Workplace happiness: it’s such a simple thing, yet it’s so difficult to find.
Companies are spending millions of dollars trying to achieve it, and people are hopping from job to job in search of it.
And yet we can’t find it.
The problem? Like many things in life, people are looking in all the wrong places. The truth is, workplace happiness doesn’t magically appear once ping pong tables are installed, or flex work schedules are rolled out. The reality is, workplace happiness is the result of something much greater – yet something so simple. The answer?
It may seem cheesy (perhaps even downright naive) to think that love is all you need in the workplace. If nothing else, it surely violates some kind of HR policy, right?
While love is often equated with its physical expressions, its definition is actually much broader than that. “Love” is made up of five components: respect, generosity, gratitude, honesty and empathy – elements that definitely belong in the workplace, and are frequently in short supply. And all of them are hugging-optional, of course.
This goes both ways – both up and down the ladder – and must be earned. That’s not to say it’s ever okay to be disrespectful, only that automatically expecting respect without earning it is just as bad. We all learned long ago that the best way to behave respectfully is to treat others as we’d like to be treated. If we simply follow this one simple rule, we’re all better off. This also includes respecting yourself – valuing your time and talent without being arrogant or self-effacing. Treating yourself well sets the example for how you will treat others.
Being generous means giving without expectation of reward or reciprocation. Whether it’s time, money or effort, generosity is always appreciated. The most important part of being generous is knowing how much you have to give, and giving accordingly. While you don’t want to be overly limiting or miserly, you also don’t want the unscrupulous to take advantage of your generosity.
Be grateful for everything – yes, even criticism! Gratitude is all about understanding the value of other people and of experiences. Without the people you’ve known and the experiences you’ve had, you wouldn’t be who you are today. Provided you like who you’ve become as a result of this input, why not be grateful? At work, this means thanking people for their efforts, even if they’re ‘only’ doing their jobs.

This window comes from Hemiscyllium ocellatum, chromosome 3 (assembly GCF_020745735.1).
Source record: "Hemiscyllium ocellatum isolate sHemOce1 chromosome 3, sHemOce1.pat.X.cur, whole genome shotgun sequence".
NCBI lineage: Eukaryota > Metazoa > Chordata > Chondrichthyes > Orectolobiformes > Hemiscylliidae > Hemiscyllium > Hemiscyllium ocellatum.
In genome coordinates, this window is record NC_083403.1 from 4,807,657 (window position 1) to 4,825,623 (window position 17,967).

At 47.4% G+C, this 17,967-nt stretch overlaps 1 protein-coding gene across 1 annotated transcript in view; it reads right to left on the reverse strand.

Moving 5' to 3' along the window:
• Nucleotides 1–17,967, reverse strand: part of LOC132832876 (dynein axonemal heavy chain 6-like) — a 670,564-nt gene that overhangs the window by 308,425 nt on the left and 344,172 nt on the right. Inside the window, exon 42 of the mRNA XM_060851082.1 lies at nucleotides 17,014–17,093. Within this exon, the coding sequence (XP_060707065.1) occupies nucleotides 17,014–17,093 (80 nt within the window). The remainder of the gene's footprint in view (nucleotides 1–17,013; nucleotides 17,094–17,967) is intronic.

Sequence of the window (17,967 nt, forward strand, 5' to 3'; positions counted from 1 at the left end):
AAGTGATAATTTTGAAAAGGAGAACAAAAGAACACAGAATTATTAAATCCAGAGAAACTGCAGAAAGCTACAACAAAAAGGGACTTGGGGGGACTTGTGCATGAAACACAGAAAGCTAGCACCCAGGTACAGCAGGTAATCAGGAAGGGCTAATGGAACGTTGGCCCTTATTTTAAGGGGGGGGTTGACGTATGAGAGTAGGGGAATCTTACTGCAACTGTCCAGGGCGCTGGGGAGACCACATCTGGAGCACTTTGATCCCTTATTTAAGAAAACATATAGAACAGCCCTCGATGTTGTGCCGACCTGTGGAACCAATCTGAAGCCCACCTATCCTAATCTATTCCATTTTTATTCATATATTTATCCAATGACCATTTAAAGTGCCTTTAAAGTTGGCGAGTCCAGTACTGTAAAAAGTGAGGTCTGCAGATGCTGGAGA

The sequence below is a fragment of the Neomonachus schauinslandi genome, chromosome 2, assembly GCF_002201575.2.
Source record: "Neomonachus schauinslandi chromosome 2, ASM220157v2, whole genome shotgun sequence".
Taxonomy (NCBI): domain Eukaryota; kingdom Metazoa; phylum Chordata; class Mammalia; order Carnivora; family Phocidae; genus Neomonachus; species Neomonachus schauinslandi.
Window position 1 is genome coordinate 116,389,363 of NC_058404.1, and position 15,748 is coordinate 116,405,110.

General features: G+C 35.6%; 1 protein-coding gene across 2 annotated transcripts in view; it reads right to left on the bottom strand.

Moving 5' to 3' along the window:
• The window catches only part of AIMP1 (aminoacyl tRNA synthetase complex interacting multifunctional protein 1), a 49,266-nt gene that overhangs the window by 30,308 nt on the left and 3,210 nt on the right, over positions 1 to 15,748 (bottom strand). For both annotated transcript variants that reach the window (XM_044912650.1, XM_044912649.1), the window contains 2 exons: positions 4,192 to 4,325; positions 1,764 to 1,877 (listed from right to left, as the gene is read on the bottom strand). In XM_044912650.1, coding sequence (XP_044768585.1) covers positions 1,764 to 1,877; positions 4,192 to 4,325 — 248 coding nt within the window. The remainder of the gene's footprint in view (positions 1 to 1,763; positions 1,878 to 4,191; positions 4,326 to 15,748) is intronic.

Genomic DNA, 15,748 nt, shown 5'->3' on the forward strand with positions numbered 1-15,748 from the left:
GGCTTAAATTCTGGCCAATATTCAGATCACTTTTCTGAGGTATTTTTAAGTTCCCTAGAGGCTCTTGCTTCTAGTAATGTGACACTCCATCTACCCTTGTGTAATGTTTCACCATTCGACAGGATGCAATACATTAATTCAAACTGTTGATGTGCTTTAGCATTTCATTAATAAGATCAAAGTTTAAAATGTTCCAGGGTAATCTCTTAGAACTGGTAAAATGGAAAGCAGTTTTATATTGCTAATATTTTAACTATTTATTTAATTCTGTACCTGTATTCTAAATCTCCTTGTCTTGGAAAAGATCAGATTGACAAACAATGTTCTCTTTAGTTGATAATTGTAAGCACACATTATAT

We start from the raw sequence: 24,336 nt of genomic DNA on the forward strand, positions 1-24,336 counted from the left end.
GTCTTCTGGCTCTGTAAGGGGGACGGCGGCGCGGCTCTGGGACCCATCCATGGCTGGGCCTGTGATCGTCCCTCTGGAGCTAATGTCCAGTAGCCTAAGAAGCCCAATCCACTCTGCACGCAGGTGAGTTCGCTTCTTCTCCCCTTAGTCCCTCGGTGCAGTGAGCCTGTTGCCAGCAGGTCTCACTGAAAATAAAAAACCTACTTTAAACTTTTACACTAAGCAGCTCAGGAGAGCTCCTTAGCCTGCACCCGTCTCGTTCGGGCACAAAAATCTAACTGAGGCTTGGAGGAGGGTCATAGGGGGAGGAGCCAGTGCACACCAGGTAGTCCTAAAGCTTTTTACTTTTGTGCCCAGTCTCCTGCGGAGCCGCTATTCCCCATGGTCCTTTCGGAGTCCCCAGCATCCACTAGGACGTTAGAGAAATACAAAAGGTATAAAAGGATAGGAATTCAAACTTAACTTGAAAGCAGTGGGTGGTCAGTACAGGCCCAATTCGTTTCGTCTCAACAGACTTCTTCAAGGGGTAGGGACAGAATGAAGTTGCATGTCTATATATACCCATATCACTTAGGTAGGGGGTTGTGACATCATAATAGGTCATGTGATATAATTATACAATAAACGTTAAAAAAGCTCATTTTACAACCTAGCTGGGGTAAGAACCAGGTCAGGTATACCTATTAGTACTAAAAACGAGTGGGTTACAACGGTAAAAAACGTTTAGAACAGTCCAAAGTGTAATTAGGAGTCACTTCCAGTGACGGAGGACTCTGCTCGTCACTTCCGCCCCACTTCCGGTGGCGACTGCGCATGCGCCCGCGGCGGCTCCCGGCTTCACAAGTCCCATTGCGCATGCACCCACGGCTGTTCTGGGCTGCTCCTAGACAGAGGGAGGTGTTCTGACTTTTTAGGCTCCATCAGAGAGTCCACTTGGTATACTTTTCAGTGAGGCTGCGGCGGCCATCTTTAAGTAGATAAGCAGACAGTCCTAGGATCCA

Being honest isn’t just about not lying, it’s about communicating well. As a famous song tells us, “No one can fill those of your needs that you won’t let show.” Not only is it integral to be upfront, but it’s just as vital to speak plainly, and to tell others what you need. Ask questions. Ask for help when you need it. We know that dishonesty creates drama because almost any movie or TV show episode hinges at least part of its plot on something secret, false, or misunderstood. Choose your words carefully, then tell it like it is.
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Whereas respect is about seeing yourself in others, empathy is about trying to see from another’s perspective. While it’s not possible to truly put yourself into someone else’s shoes, making the effort is what matters here. At first glance, someone’s behavior might seem entirely unacceptable, but upon learning more about his or her situation, you can come to understand why s/he is behaving that way. That might not make the behavior any more acceptable, but can provide the starting point for a dialog that helps modify (or eliminate) that behavior.
Next to sleep, working takes up more of our lives than any other activity – in fact, it’s estimated that the average person will spend roughly 90,000 hours at work in his or her lifetime. It’s important to make that portion of our lives as happy, fulfilling and stress-free as possible. Even with sweeping policy change from the top, it starts (and ends) with you! Be the change you’d like to see, and don’t worry about other people. Studies have shown that positive behavior rubs off on those around us.
Bring your best self every day, and others are bound to follow.